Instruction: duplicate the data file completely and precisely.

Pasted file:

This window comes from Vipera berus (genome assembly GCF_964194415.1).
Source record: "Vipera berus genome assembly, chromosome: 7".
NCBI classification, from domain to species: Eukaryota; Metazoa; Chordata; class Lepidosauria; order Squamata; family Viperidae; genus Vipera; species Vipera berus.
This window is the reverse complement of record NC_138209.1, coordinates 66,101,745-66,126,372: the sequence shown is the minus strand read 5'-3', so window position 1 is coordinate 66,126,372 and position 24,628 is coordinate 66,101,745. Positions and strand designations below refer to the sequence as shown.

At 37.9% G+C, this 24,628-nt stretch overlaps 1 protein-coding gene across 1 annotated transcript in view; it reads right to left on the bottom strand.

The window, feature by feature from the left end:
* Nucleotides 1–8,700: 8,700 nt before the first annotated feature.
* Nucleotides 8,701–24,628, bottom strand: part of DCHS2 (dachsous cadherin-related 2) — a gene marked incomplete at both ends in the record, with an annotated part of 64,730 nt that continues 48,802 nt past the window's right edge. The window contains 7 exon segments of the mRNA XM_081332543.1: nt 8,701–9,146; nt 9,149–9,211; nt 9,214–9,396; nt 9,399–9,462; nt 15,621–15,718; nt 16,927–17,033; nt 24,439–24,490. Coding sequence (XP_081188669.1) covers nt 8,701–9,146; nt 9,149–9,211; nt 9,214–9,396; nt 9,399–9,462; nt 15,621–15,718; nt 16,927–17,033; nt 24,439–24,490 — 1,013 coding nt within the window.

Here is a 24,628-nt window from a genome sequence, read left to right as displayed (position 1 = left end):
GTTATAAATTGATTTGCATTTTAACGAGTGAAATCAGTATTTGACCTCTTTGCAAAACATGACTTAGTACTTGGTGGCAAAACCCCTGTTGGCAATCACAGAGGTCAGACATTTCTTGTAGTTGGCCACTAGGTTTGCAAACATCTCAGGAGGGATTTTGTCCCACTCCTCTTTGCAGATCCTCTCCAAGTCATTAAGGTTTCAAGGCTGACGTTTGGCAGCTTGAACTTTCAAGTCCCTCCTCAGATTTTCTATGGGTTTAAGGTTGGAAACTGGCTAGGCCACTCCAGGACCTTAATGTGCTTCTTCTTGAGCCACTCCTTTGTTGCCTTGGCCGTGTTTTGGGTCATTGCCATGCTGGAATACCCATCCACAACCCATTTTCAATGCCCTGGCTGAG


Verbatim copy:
This window comes from Vipera berus (genome assembly GCF_964194415.1).
Source record: "Vipera berus genome assembly, chromosome: 7".
NCBI classification, from domain to species: Eukaryota; Metazoa; Chordata; class Lepidosauria; order Squamata; family Viperidae; genus Vipera; species Vipera berus.
This window is the reverse complement of record NC_138209.1, coordinates 66,101,745-66,126,372: the sequence shown is the minus strand read 5'-3', so window position 1 is coordinate 66,126,372 and position 24,628 is coordinate 66,101,745. Positions and strand designations below refer to the sequence as shown.

At 37.9% G+C, this 24,628-nt stretch overlaps 1 protein-coding gene across 1 annotated transcript in view; it reads right to left on the bottom strand.

The window, feature by feature from the left end:
* Nucleotides 1–8,700: 8,700 nt before the first annotated feature.
* Nucleotides 8,701–24,628, bottom strand: part of DCHS2 (dachsous cadherin-related 2) — a gene marked incomplete at both ends in the record, with an annotated part of 64,730 nt that continues 48,802 nt past the window's right edge. The window contains 7 exon segments of the mRNA XM_081332543.1: nt 8,701–9,146; nt 9,149–9,211; nt 9,214–9,396; nt 9,399–9,462; nt 15,621–15,718; nt 16,927–17,033; nt 24,439–24,490. Coding sequence (XP_081188669.1) covers nt 8,701–9,146; nt 9,149–9,211; nt 9,214–9,396; nt 9,399–9,462; nt 15,621–15,718; nt 16,927–17,033; nt 24,439–24,490 — 1,013 coding nt within the window.

Here is a 24,628-nt window from a genome sequence, read left to right as displayed (position 1 = left end):
GTTATAAATTGATTTGCATTTTAACGAGTGAAATCAGTATTTGACCTCTTTGCAAAACATGACTTAGTACTTGGTGGCAAAACCCCTGTTGGCAATCACAGAGGTCAGACATTTCTTGTAGTTGGCCACTAGGTTTGCAAACATCTCAGGAGGGATTTTGTCCCACTCCTCTTTGCAGATCCTCTCCAAGTCATTAAGGTTTCAAGGCTGACGTTTGGCAGCTTGAACTTTCAAGTCCCTCCTCAGATTTTCTATGGGTTTAAGGTTGGAAACTGGCTAGGCCACTCCAGGACCTTAATGTGCTTCTTCTTGAGCCACTCCTTTGTTGCCTTGGCCGTGTTTTGGGTCATTGCCATGCTGGAATACCCATCCACAACCCATTTTCAATGCCCTGGCTGAG